So what to do when you have some lovely portobello mushrooms and don't want the vegetarian mock burgers you can make with them?  Create a healthy version of that faithful side:  fries.

The assembly line:  be sure to use the left hand for the egg wash and the right  to toss the mushrooms in the cornmeal mixture or you will end up with ugly globs of egg wash/cornmeal on the ends of your fingers!

Wipe down your mushrooms and give the stems to the spotted wagging dog who shadows your kitchen adventures.  Slice them into french fry-like size, drop them in an egg wash (in this case, pour out some Egg Beaters), and then lift them over to a cornmeal/salt/pepper/sweet paprika coating before dropping them on a stone.  20 minutes or so in a 400F oven and check the mushrooms for doneness.  You may like them moist or you may find you want them a little drier.  Don't forget to salt them again while they are hot!  I eyeball the seasonings, knowing what I tend to use when cooking.  A little experimenting, and you will realize you know this as well!

Before they went into the oven...sorry, they didn't last long enough to get a photo after cooking!
A couple going-going-not-quite-gone apples and some dried diced plums (yes, prunes!  It's all about the marketing!) resulted in a spontaneous dessert.  I cored and sliced but did not peel apples until the baker was full (smaller, 6 cup capacity covered stone baker - perfect for family of 4 to 6 dessert portions).  Then I mixed together:  1/4 cup of brown sugar, a splash of maple syrup, 1 tsp cinnamon, and 2 tbsp of lemon juice.  This mixture went over the apples.  On top, the standard crumble topping of 1/2 cup oatmeal, 1/2 cup flour, 1/4 tsp salt, some cinnamon and optional nuts to your preference.  Cut 4 tbsp butter into the dry ingredients.  Bake for 45 minutes or so in a 350F oven. 

before oven
I promise I will get better at taking the "after" photos!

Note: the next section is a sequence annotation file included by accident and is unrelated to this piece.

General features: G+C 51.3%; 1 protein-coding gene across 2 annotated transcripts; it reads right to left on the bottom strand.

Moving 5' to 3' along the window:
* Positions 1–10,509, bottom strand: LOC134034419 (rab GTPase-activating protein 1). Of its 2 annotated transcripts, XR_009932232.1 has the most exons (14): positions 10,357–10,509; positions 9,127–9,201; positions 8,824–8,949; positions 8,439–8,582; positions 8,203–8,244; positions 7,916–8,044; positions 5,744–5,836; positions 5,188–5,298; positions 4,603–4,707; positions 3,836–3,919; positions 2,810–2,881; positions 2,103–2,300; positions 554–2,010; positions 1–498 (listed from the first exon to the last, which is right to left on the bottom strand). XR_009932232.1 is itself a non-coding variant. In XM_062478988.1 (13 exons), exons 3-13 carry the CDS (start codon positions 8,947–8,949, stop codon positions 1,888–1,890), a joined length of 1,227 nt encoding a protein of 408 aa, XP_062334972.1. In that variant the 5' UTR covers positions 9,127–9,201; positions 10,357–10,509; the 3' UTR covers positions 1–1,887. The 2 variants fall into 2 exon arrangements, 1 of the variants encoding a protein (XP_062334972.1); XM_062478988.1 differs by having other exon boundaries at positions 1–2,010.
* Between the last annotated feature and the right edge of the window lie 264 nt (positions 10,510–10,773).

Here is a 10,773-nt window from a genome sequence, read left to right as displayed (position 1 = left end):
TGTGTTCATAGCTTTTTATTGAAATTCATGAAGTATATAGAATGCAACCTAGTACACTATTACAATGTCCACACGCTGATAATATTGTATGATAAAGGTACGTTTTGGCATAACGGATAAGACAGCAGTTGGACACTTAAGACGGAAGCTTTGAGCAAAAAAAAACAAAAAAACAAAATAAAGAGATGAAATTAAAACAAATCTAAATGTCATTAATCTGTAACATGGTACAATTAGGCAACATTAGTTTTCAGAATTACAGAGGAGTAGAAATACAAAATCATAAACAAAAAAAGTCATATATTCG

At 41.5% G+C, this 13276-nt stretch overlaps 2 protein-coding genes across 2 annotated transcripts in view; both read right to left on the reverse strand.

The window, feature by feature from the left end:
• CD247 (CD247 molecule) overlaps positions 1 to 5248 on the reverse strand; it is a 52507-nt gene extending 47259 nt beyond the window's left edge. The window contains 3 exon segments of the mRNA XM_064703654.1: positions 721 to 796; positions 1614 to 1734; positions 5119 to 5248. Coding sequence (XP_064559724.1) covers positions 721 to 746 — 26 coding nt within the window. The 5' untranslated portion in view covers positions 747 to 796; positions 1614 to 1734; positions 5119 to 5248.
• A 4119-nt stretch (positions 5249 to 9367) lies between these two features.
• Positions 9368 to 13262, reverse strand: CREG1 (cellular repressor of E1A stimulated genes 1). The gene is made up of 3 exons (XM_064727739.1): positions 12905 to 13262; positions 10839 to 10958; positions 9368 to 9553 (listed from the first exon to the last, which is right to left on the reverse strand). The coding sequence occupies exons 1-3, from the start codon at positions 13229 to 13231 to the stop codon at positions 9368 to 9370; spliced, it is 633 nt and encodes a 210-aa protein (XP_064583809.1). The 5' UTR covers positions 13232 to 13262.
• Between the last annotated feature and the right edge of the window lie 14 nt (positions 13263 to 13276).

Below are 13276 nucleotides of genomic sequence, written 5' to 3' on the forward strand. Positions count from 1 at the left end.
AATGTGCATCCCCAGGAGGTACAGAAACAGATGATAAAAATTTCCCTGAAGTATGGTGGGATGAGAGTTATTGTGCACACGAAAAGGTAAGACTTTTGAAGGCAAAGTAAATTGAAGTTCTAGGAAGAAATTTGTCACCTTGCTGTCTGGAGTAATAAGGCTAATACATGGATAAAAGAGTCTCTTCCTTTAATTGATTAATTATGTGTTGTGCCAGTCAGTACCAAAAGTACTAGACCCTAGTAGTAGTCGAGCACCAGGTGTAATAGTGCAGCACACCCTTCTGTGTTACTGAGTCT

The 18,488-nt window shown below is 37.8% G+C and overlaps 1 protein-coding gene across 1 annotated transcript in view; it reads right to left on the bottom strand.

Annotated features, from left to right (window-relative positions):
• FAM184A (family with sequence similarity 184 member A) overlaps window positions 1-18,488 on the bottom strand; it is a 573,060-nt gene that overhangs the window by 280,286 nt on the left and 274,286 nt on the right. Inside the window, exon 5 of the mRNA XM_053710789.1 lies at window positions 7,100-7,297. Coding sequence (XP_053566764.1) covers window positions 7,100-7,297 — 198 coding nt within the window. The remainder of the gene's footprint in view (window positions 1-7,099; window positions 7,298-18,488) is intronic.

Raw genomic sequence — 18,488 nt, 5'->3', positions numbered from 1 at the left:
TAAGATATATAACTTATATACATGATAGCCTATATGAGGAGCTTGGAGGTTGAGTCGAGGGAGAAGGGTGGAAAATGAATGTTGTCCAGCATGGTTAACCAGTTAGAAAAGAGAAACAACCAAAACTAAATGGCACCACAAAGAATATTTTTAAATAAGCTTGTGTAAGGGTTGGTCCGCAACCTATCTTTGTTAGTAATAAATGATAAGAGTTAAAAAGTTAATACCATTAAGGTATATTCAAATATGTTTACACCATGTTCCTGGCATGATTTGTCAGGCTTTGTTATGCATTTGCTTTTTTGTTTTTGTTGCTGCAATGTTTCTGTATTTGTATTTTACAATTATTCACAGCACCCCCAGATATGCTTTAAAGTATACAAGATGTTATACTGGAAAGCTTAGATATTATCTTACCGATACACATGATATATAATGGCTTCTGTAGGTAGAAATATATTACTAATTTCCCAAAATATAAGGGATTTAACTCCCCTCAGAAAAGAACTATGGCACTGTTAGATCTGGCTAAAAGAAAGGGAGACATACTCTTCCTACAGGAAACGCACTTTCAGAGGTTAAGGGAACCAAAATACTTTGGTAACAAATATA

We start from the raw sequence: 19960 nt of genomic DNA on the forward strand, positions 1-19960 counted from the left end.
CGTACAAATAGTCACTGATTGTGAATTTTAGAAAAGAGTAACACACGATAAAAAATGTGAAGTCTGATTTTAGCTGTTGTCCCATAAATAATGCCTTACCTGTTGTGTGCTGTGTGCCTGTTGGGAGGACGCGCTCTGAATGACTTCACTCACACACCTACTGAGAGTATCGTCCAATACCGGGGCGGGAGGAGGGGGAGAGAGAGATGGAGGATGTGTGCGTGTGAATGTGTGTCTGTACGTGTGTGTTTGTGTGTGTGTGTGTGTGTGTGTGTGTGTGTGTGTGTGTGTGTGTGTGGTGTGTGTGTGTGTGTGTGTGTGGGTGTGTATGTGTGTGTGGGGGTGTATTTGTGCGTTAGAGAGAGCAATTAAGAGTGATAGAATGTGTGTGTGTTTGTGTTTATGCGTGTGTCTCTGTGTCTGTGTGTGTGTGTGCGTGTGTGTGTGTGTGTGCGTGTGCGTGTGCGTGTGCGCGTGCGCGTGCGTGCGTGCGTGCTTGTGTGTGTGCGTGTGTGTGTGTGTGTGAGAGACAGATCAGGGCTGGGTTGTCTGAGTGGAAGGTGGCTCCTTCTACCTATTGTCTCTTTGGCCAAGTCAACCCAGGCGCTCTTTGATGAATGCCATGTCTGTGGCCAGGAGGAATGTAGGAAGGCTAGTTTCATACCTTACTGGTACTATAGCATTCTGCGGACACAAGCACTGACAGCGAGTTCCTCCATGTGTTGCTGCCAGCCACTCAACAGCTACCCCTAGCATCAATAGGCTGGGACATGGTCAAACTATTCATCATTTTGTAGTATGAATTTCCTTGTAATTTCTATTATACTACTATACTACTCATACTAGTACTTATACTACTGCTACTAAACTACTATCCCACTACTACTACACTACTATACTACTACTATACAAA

Thursday, October 11, 2012

smart cookie

Early in our marriage and shortly after the birth of our first child, my husband came home after a very long day and raved about another woman's cookies.  Let me say that again, because it bears repeating...he raved about another woman's cookies.  It seems that Sara, the wife of one of the guys in his pilot training class, had made a batch of oatmeal chocolate chip cookies for them to snack on during their study group.  And apparently they were...rave-worthy.

Now I knew a thing or two about cooking.  And cookies.  I had a perfectly good chocolate chip cookie recipe of my own (don't we all?) that involved peanut butter.  They melted in your mouth.  And my husband had tried them.  The next day, he was still talking about Sara's cookies.

There was nothing I could do but reluctantly get the recipe.  I'd make the two cookies side by side.  I'd show him.  I picked up the phone and called Sara.

I made those cookies.  I let them cool on the rack until I could pick one up without it falling apart.  I took a bite.

And I realized- smart cookies don't crumble, they just pour a glass of milk!

Thanks Sara, where ever you are, for a fabulous cookie recipe I have been making for almost a dozen years.

2 cups flour, 1 tsp soda, 1 tsp salt, 1 cup margarine, 1 cup sugar, 1 cup brown sugar, 2 tsp vanilla, 2 eggs, 2 cups chocolate chips (12 oz bag), 2 cups oats, 1 cup chopped walnuts Bake @ 350F for 8-10 min

Modifications I have made over the years:  cream butter (I can't bring myself to use margarine for anything, sorry my southern-raised friends!) and sugars together until light and fluffy, add eggs and vanilla.  Whisk flour, soda, and salt together and add to mixer 1/2 cup at a time.  Mix chocolate chips (Ghirardelli Bittersweet), nuts (optional) and oatmeal in by hand.  Cooking time varies by cookie sheet, stoneware yields a better cookie.